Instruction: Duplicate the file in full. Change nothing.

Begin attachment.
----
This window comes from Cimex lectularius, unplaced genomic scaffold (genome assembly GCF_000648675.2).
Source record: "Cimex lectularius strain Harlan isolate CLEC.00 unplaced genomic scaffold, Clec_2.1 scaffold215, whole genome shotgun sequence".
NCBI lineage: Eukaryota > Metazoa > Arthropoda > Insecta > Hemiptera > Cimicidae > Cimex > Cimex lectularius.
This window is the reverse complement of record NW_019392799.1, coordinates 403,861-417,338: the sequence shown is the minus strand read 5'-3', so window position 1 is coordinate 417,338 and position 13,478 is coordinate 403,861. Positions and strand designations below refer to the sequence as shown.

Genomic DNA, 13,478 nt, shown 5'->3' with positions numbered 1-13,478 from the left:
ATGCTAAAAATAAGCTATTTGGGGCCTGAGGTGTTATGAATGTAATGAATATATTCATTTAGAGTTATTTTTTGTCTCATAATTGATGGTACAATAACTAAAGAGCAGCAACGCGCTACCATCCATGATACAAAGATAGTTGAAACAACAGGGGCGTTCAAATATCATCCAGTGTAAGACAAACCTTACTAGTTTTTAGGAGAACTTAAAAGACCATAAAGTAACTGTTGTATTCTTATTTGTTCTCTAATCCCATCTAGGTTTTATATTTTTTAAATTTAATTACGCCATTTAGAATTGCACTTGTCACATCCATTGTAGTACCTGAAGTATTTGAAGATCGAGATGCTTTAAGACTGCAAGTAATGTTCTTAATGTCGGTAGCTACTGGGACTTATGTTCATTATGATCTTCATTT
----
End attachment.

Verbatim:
This window comes from Cimex lectularius, unplaced genomic scaffold (genome assembly GCF_000648675.2).
Source record: "Cimex lectularius strain Harlan isolate CLEC.00 unplaced genomic scaffold, Clec_2.1 scaffold215, whole genome shotgun sequence".
NCBI lineage: Eukaryota > Metazoa > Arthropoda > Insecta > Hemiptera > Cimicidae > Cimex > Cimex lectularius.
This window is the reverse complement of record NW_019392799.1, coordinates 403,861-417,338: the sequence shown is the minus strand read 5'-3', so window position 1 is coordinate 417,338 and position 13,478 is coordinate 403,861. Positions and strand designations below refer to the sequence as shown.

Genomic DNA, 13,478 nt, shown 5'->3' with positions numbered 1-13,478 from the left:
ATGCTAAAAATAAGCTATTTGGGGCCTGAGGTGTTATGAATGTAATGAATATATTCATTTAGAGTTATTTTTTGTCTCATAATTGATGGTACAATAACTAAAGAGCAGCAACGCGCTACCATCCATGATACAAAGATAGTTGAAACAACAGGGGCGTTCAAATATCATCCAGTGTAAGACAAACCTTACTAGTTTTTAGGAGAACTTAAAAGACCATAAAGTAACTGTTGTATTCTTATTTGTTCTCTAATCCCATCTAGGTTTTATATTTTTTAAATTTAATTACGCCATTTAGAATTGCACTTGTCACATCCATTGTAGTACCTGAAGTATTTGAAGATCGAGATGCTTTAAGACTGCAAGTAATGTTCTTAATGTCGGTAGCTACTGGGACTTATGTTCATTATGATCTTCATTT